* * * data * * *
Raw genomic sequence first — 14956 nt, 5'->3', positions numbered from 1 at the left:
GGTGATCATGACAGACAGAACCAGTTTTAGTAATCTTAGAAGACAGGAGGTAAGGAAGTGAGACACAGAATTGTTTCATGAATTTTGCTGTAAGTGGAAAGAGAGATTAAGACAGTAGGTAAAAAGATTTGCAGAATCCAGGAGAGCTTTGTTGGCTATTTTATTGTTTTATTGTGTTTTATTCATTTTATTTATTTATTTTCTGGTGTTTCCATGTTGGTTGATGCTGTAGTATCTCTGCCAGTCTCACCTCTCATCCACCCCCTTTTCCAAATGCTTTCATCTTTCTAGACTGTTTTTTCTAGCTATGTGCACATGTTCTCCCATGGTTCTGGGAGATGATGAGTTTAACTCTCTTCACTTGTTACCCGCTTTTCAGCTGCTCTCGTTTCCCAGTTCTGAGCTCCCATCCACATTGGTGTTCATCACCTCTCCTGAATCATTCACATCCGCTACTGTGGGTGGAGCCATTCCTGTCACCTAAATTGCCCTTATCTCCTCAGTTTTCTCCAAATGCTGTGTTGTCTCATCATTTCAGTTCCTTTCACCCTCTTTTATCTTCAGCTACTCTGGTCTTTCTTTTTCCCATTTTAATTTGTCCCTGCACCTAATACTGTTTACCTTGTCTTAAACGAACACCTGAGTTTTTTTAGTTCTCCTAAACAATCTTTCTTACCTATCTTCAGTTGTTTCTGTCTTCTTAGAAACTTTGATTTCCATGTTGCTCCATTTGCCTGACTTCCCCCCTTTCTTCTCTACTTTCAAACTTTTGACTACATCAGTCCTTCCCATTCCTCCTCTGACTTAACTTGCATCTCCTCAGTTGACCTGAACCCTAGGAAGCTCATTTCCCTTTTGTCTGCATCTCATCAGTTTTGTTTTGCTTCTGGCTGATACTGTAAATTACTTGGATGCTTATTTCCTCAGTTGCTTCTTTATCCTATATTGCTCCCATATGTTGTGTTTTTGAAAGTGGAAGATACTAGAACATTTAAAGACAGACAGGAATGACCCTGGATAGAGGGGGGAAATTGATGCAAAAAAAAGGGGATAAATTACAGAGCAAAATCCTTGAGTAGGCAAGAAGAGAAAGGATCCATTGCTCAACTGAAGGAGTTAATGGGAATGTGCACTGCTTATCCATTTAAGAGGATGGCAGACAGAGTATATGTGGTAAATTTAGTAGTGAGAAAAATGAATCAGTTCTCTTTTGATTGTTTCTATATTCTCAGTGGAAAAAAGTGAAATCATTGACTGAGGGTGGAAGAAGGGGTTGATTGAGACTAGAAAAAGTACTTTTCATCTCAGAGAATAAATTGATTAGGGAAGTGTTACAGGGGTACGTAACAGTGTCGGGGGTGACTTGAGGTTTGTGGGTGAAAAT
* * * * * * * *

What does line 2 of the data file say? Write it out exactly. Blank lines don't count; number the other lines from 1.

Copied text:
GGTGATCATGACAGACAGAACCAGTTTTAGTAATCTTAGAAGACAGGAGGTAAGGAAGTGAGACACAGAATTGTTTCATGAATTTTGCTGTAAGTGGAAAGAGAGATTAAGACAGTAGGTAAAAAGATTTGCAGAATCCAGGAGAGCTTTGTTGGCTATTTTATTGTTTTATTGTGTTTTATTCATTTTATTTATTTATTTTCTGGTGTTTCCATGTTGGTTGATGCTGTAGTATCTCTGCCAGTCTCACCTCTCATCCACCCCCTTTTCCAAATGCTTTCATCTTTCTAGACTGTTTTTTCTAGCTATGTGCACATGTTCTCCCATGGTTCTGGGAGATGATGAGTTTAACTCTCTTCACTTGTTACCCGCTTTTCAGCTGCTCTCGTTTCCCAGTTCTGAGCTCCCATCCACATTGGTGTTCATCACCTCTCCTGAATCATTCACATCCGCTACTGTGGGTGGAGCCATTCCTGTCACCTAAATTGCCCTTATCTCCTCAGTTTTCTCCAAATGCTGTGTTGTCTCATCATTTCAGTTCCTTTCACCCTCTTTTATCTTCAGCTACTCTGGTCTTTCTTTTTCCCATTTTAATTTGTCCCTGCACCTAATACTGTTTACCTTGTCTTAAACGAACACCTGAGTTTTTTTAGTTCTCCTAAACAATCTTTCTTACCTATCTTCAGTTGTTTCTGTCTTCTTAGAAACTTTGATTTCCATGTTGCTCCATTTGCCTGACTTCCCCCCTTTCTTCTCTACTTTCAAACTTTTGACTACATCAGTCCTTCCCATTCCTCCTCTGACTTAACTTGCATCTCCTCAGTTGACCTGAACCCTAGGAAGCTCATTTCCCTTTTGTCTGCATCTCATCAGTTTTGTTTTGCTTCTGGCTGATACTGTAAATTACTTGGATGCTTATTTCCTCAGTTGCTTCTTTATCCTATATTGCTCCCATATGTTGTGTTTTTGAAAGTGGAAGATACTAGAACATTTAAAGACAGACAGGAATGACCCTGGATAGAGGGGGGAAATTGATGCAAAAAAAAGGGGATAAATTACAGAGCAAAATCCTTGAGTAGGCAAGAAGAGAAAGGATCCATTGCTCAACTGAAGGAGTTAATGGGAATGTGCACTGCTTATCCATTTAAGAGGATGGCAGACAGAGTATATGTGGTAAATTTAGTAGTGAGAAAAATGAATCAGTTCTCTTTTGATTGTTTCTATATTCTCAGTGGAAAAAAGTGAAATCATTGACTGAGGGTGGAAGAAGGGGTTGATTGAGACTAGAAAAAGTACTTTTCATCTCAGAGAATAAATTGATTAGGGAAGTGTTACAGGGGTACGTAACAGTGTCGGGGGTGACTTGAGGTTTGTGGGTGAAAAT